Not all war-fighting equipment and vehicles are well-thought-out or properly designed. These are 10 ten of the most beautiful, bizarre, and bold prototypes that never quite made it to combat.
The Antonov A-40 was a Russian tank with wings attached, designed in the hopes of finding a safer way to get tanks directly onto hot battlefields. The A-40 was to be towed into the air by a TB-3 bomber aircraft, then released and directed to the battle site by the team inside. It worked. Well, kinda.
When testing and engineering this flying tank, the engineers faced issues mostly involving the tank’s weight and the immense amount of skill it took to stick a controlled landing.
In the “successful” test flight, much of the tank’s armor was removed, and it still almost too heavy to be towed by the TB-3. While aloft, the pilot had to control the plane by pivoting the tank’s turret to which the wings were attached. When the tank came to land, the pilot had to get the tracks moving before hitting the ground.
Sounds like a lot to handle. No wonder why it didn’t survive much further past the first test flight.
Designed to propel a soldier toward the sky in combat situations. The Hiller VZ-1 made use of two 44 horsepower engines and a modified helicopter transmission. Unfortunately, because it was only capable of climbing about 33 feet in the air and traveling at a max of 16 mph, it never caught on as a preferred piece of military equipment.
Ah, the CF-105. The amazing aircraft Canada had created to counter possible airborne bombing threats delivered by the Soviet Union back in the 1950s. Capable of reaching near Mach 2 speeds at around 50,000 feet in the sky, this thing was a total monster. But it didn’t last long.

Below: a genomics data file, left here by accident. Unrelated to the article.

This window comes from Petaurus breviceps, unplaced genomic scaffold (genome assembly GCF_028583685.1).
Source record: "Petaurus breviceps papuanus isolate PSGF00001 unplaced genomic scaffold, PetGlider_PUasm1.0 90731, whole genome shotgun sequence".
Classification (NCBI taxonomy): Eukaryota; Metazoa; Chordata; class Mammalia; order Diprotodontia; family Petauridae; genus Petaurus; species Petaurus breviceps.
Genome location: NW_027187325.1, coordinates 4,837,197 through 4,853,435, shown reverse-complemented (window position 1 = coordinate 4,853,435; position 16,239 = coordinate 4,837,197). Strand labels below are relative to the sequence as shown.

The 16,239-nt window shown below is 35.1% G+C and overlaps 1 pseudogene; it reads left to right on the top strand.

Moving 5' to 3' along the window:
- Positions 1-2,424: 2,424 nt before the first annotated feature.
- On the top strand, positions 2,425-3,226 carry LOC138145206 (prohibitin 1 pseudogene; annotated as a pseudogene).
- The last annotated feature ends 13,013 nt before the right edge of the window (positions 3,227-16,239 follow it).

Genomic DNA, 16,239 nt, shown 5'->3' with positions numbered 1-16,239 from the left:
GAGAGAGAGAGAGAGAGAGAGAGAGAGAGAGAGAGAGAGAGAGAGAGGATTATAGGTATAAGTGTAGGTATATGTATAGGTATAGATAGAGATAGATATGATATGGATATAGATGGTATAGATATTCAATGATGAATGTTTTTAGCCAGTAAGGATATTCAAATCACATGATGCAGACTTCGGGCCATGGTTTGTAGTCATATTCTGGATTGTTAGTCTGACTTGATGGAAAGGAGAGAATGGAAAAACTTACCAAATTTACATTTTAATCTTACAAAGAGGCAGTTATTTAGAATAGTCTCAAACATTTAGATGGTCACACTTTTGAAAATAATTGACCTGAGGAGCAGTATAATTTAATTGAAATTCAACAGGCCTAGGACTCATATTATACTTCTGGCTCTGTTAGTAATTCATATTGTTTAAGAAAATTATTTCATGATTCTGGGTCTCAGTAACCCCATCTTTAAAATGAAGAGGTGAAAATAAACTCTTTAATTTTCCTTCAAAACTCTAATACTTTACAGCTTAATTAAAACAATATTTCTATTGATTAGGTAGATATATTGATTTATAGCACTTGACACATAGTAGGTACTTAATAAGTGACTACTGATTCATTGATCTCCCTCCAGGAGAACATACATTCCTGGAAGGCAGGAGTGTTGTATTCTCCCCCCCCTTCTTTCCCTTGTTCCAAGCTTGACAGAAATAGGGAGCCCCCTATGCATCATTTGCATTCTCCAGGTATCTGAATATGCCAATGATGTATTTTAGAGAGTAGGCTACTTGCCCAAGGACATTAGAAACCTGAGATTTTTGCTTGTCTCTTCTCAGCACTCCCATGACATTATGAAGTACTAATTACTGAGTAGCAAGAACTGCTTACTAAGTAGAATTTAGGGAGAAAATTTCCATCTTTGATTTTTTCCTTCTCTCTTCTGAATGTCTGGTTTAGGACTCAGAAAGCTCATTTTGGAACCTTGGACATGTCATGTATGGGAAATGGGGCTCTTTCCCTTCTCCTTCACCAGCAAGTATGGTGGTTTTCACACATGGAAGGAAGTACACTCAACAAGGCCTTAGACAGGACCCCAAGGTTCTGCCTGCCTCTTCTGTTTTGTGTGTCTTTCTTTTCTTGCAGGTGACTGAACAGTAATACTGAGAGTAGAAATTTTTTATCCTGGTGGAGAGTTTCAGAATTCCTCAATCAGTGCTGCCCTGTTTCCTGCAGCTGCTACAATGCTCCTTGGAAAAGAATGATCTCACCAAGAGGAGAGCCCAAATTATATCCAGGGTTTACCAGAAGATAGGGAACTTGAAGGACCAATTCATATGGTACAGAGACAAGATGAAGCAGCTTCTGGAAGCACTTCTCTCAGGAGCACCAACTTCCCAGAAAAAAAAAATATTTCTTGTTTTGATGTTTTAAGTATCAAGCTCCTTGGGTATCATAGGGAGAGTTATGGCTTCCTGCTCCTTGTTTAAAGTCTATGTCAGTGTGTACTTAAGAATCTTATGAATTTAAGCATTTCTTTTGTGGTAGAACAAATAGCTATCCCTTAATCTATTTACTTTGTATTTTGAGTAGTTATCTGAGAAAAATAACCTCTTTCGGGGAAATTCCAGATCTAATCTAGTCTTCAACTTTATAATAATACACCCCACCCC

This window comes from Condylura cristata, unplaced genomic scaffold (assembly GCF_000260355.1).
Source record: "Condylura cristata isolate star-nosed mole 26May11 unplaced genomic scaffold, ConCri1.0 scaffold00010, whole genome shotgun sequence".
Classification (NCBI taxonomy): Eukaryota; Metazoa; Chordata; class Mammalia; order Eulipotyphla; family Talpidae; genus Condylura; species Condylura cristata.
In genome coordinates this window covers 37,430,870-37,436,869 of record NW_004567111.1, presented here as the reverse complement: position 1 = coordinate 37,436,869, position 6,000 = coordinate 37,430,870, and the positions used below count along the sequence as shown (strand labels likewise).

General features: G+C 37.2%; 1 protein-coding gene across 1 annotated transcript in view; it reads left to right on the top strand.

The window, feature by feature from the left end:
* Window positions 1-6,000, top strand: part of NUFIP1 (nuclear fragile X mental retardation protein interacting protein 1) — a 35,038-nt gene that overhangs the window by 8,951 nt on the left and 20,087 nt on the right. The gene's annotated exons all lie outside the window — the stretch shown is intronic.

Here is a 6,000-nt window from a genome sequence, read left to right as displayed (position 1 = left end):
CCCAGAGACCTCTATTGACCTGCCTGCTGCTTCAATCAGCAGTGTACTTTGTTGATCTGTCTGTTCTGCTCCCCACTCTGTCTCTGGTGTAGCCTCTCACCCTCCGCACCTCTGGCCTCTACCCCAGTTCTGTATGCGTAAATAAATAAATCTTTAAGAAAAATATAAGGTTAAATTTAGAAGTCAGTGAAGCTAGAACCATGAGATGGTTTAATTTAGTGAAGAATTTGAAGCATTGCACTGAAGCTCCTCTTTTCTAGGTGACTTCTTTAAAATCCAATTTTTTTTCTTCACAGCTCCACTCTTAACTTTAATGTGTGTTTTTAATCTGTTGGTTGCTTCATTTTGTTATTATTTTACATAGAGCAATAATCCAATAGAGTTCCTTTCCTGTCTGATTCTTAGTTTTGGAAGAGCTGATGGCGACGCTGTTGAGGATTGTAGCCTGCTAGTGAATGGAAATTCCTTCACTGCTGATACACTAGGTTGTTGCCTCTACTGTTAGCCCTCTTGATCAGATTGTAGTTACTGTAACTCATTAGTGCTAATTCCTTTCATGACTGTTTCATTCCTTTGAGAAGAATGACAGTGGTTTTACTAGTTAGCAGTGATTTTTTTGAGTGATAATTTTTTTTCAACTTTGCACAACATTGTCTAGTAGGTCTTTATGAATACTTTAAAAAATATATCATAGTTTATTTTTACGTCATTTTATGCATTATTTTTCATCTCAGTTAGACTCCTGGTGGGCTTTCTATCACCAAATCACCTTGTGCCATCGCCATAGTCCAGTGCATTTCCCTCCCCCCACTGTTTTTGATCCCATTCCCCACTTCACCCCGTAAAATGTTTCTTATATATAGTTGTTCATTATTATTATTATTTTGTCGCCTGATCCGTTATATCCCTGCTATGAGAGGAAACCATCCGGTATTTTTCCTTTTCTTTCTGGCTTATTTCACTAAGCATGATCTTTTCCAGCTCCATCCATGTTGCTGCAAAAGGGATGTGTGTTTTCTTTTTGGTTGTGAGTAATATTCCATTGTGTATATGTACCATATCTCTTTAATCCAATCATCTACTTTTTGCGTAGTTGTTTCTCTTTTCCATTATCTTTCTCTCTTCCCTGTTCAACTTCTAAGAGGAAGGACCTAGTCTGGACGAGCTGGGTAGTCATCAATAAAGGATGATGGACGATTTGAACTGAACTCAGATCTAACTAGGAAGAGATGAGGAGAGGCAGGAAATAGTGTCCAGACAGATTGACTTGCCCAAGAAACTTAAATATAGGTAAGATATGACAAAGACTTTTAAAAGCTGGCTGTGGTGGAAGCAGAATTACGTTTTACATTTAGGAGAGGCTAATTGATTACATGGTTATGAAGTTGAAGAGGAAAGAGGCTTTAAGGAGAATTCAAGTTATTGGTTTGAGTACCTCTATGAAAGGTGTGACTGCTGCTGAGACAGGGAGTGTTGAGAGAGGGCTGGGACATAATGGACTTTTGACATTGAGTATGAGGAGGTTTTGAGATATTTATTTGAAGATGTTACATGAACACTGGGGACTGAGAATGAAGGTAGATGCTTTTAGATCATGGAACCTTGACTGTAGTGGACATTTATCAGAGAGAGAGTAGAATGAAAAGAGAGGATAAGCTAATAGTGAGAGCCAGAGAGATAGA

With concerns of a ballistic missile crisis growing throughout North America and because of a general lack of funds, George Pearkes, Canada’s then-Minister of National Defense, fought for the Canadian Defense Committee to cancel the Arrow program so that funds could be used toward the Bomarc missile defense system. He won the fight. After only five CF-105s were produced, the program came to an abrupt end.
This WWI-era Russian tank used a tricycle design instead of a standard dual-track setup like as more commonly used now. The front wheels were 27 feet in height and each wheel received 250 horsepower. The idea was to drive right over trenches. Sadly, the Tsar Tank just wasn’t very good at it.
Its smaller rear wheel would often cause the whole tank to become stuck and its massive front wheels and lack of sufficient armor caused this machine to just be one huge target. It didn’t make it much past initial testing.
Though only two hulls were pumped out before Allied forces captured them, these tanks were to be equipped with artillery that could take out almost anything the Allies could throw at it. To put this machine’s absolutely massive size in perspective, it had an 128 mm gun. Not something you would want to be on the other end of.
The XB70 was originally planned through the 1950s and ‘60s as a strategic-bomber aircraft, a replacement for the famed B-52. Much as with the Canadian Arrow, the military’s needs changed before their eyes. The XB70 project was sacked so that further investments could be made toward ICBMs.
Any aircraft (fighting for my side) that can reach speeds of Mach 3+ and heights of 70,000 feet is pretty okay in my book. Apparently the U.S. Government didn’t feel the same way.